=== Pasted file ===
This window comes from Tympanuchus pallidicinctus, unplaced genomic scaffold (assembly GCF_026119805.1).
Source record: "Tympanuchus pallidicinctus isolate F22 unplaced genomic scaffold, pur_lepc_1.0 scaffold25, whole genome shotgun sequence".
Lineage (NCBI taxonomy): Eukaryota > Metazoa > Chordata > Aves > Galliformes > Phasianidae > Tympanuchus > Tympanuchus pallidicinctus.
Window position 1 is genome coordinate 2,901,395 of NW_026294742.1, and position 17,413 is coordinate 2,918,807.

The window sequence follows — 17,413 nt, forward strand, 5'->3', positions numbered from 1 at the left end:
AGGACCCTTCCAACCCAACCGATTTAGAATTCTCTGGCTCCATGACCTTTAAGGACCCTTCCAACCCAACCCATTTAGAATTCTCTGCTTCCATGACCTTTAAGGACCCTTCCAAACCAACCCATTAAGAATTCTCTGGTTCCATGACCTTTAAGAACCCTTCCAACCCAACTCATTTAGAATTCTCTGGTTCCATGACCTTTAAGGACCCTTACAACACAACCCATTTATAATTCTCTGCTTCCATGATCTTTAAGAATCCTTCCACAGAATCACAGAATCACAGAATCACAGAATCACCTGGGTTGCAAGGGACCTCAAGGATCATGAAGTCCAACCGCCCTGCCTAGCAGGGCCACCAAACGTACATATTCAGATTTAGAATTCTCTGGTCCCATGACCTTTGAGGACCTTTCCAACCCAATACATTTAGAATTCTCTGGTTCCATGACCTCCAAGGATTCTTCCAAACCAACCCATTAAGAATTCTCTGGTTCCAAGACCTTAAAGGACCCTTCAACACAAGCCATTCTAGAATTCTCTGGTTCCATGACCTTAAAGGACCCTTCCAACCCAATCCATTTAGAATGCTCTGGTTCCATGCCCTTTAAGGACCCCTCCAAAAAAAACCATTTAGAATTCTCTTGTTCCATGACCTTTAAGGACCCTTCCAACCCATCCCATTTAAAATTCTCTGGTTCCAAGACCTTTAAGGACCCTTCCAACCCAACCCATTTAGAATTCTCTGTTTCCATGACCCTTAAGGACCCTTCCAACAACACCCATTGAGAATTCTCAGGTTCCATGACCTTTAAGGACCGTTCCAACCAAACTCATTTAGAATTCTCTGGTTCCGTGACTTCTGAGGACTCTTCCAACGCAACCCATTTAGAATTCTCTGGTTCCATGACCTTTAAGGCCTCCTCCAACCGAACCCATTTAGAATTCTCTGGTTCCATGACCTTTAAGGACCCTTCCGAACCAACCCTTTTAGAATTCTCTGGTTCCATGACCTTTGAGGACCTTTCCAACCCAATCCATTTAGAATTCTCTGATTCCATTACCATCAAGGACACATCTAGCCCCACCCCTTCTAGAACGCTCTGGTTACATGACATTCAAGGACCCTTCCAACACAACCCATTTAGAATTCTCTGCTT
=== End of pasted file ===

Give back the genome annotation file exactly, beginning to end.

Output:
This window comes from Tympanuchus pallidicinctus, unplaced genomic scaffold (assembly GCF_026119805.1).
Source record: "Tympanuchus pallidicinctus isolate F22 unplaced genomic scaffold, pur_lepc_1.0 scaffold25, whole genome shotgun sequence".
Lineage (NCBI taxonomy): Eukaryota > Metazoa > Chordata > Aves > Galliformes > Phasianidae > Tympanuchus > Tympanuchus pallidicinctus.
Window position 1 is genome coordinate 2,901,395 of NW_026294742.1, and position 17,413 is coordinate 2,918,807.

The window sequence follows — 17,413 nt, forward strand, 5'->3', positions numbered from 1 at the left end:
AGGACCCTTCCAACCCAACCGATTTAGAATTCTCTGGCTCCATGACCTTTAAGGACCCTTCCAACCCAACCCATTTAGAATTCTCTGCTTCCATGACCTTTAAGGACCCTTCCAAACCAACCCATTAAGAATTCTCTGGTTCCATGACCTTTAAGAACCCTTCCAACCCAACTCATTTAGAATTCTCTGGTTCCATGACCTTTAAGGACCCTTACAACACAACCCATTTATAATTCTCTGCTTCCATGATCTTTAAGAATCCTTCCACAGAATCACAGAATCACAGAATCACAGAATCACCTGGGTTGCAAGGGACCTCAAGGATCATGAAGTCCAACCGCCCTGCCTAGCAGGGCCACCAAACGTACATATTCAGATTTAGAATTCTCTGGTCCCATGACCTTTGAGGACCTTTCCAACCCAATACATTTAGAATTCTCTGGTTCCATGACCTCCAAGGATTCTTCCAAACCAACCCATTAAGAATTCTCTGGTTCCAAGACCTTAAAGGACCCTTCAACACAAGCCATTCTAGAATTCTCTGGTTCCATGACCTTAAAGGACCCTTCCAACCCAATCCATTTAGAATGCTCTGGTTCCATGCCCTTTAAGGACCCCTCCAAAAAAAACCATTTAGAATTCTCTTGTTCCATGACCTTTAAGGACCCTTCCAACCCATCCCATTTAAAATTCTCTGGTTCCAAGACCTTTAAGGACCCTTCCAACCCAACCCATTTAGAATTCTCTGTTTCCATGACCCTTAAGGACCCTTCCAACAACACCCATTGAGAATTCTCAGGTTCCATGACCTTTAAGGACCGTTCCAACCAAACTCATTTAGAATTCTCTGGTTCCGTGACTTCTGAGGACTCTTCCAACGCAACCCATTTAGAATTCTCTGGTTCCATGACCTTTAAGGCCTCCTCCAACCGAACCCATTTAGAATTCTCTGGTTCCATGACCTTTAAGGACCCTTCCGAACCAACCCTTTTAGAATTCTCTGGTTCCATGACCTTTGAGGACCTTTCCAACCCAATCCATTTAGAATTCTCTGATTCCATTACCATCAAGGACACATCTAGCCCCACCCCTTCTAGAACGCTCTGGTTACATGACATTCAAGGACCCTTCCAACACAACCCATTTAGAATTCTCTGCTT